Knee pain is a fairly common complaint among young athletes. And aside from an acute or traumatic injury, most adolescents who play sports regularly may at one time or another suffer from an overuse injury.
Add in the fact that when adolescents are going through their peak growth spurts, their tendons, muscles, joints and bones are all changing and growing at various times, not always in conjunction with one another. This is where Osgood-Schlatter disease comes in.
Osgood-Schlatter disease is not a disease at all. It's one of the most common overuse injuries in young athletes (observed in up to 20 percent of all young athletes), causing chronic knee pain during their growing years.
Symptoms: OSD is characterized by anterior knee pain, in the area just below the knee; at the place we call the tibial tubercle. It's the highest point of your shinbone.
Kids, typically between the ages of 9 and 14 (earlier for girls than boys), will complain of intermittent but persistent pain in this area, particularly if they play a sport that involves a lot of running, jumping or twisting. Think soccer, basketball, volleyball, football and gymnastics.
You may be able to feel a bump at this highest point of your child's shinbone and will elicit some pain if it is touched. The pain waxes and wanes over a period of 6 to 18 months and typically resolves completely once your child's skeleton is completely grown.
Causes: Because of the incongruous growth of tendons, bones, and muscles during pubertal growth, the patellar tendon (knee tendon) pulls on that tibial tubercle (highest point of shin) and through repetitive jumping, running or twisting can pull some of that bone away. That causes pain, swelling and inflammation that are exacerbated by vigorous physical activity.
Treatment: OSD is a self-limited condition that resolves with time and intermittent periods of rest, so conservative measures are the best treatment.
Pain control with a non-steroidal anti-inflammatory drug such as ibuprofen will help your child continue with his activity. More severe pain may need some periods of rest from the sport and a gradual return to play. Icing a couple of times per day, especially after exercise, is helpful in keeping swelling and tenderness to a minimum.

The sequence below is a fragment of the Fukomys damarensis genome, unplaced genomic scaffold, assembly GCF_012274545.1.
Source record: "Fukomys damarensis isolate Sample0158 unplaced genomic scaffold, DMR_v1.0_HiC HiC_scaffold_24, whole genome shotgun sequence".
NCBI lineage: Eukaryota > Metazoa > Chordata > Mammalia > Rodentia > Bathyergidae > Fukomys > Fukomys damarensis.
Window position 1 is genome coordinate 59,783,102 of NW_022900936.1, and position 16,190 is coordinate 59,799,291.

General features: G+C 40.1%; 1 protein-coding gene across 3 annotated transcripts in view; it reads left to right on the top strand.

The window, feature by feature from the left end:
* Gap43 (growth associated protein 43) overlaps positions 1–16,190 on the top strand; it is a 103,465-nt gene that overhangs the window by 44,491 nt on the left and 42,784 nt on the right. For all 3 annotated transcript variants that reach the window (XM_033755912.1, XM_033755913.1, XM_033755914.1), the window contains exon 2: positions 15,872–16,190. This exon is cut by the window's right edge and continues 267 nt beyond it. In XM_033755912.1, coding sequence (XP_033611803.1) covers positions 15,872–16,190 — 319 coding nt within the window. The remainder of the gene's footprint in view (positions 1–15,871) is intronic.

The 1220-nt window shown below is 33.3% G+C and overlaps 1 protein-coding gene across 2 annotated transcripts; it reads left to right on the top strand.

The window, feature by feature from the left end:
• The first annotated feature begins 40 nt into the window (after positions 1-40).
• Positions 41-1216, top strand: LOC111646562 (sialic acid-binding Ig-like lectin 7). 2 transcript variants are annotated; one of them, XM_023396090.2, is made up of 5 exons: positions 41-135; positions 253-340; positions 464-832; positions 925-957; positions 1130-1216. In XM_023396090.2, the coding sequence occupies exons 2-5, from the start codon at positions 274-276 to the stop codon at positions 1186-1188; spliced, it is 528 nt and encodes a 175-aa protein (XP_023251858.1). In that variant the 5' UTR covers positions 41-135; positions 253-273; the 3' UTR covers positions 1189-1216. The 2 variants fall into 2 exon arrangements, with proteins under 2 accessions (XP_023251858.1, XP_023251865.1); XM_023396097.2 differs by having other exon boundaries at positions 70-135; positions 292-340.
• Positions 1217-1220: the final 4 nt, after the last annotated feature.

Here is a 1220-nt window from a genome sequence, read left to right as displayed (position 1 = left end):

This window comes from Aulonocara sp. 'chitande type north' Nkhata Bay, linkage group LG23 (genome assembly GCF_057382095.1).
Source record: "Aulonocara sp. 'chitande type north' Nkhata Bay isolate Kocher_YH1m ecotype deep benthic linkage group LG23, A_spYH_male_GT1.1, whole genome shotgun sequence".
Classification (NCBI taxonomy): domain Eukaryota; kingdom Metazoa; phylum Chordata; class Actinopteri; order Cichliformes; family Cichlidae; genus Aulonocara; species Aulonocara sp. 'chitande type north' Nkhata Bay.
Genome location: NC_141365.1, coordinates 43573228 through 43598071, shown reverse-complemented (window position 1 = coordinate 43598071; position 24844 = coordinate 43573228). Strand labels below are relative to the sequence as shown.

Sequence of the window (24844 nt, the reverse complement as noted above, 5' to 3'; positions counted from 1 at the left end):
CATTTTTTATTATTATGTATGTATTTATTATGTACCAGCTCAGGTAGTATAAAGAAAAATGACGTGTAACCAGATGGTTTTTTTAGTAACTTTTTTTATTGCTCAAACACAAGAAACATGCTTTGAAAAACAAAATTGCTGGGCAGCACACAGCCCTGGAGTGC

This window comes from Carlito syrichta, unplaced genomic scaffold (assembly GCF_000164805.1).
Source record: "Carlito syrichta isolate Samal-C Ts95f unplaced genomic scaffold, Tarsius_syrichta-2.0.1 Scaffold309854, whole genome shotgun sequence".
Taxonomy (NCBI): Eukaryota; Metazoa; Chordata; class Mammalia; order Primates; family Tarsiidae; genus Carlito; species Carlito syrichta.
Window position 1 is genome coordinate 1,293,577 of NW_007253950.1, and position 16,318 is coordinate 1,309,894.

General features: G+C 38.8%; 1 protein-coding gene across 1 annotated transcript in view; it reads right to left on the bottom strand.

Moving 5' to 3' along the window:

Physical therapy in the form of strengthening and stretching of the thigh (quadriceps) muscles will help reduce further injury and minimize pain. Sometimes, a protective pad surrounding that tibial tubercle will prevent that tender point from further injury during play.
What to expect: Most young athletes with OSD are able to play through the pain. While this is not recommended for most other sports injuries, in the case of OSD, it's usually just fine. We know that OSD will resolve on its own without any major sequelae (a secondary condition).
Red flags: OSD does not cause pain at rest, while sleeping or wake the child in the night. And it's not the result of an acute knee injury. Always check with your child's doctor, as a complete knee exam is necessary to make the diagnosis.
Having your child involved in a youth sport has tremendous positive health and emotional benefits. From being part of a team, gaining confidence in their physical abilities, and engaging in regular physical activity, sports are a great way to keep your child physically and emotionally healthy.
Just keep in mind that as kids are growing, we need to keep an eye on safety and prevention of injuries. While OSD may not be amenable to complete prevention, you can minimize risk for all types of overuse injuries by making sure your child stretches, plays at an appropriate level and always uses the safety gear involved with his or her particular sport.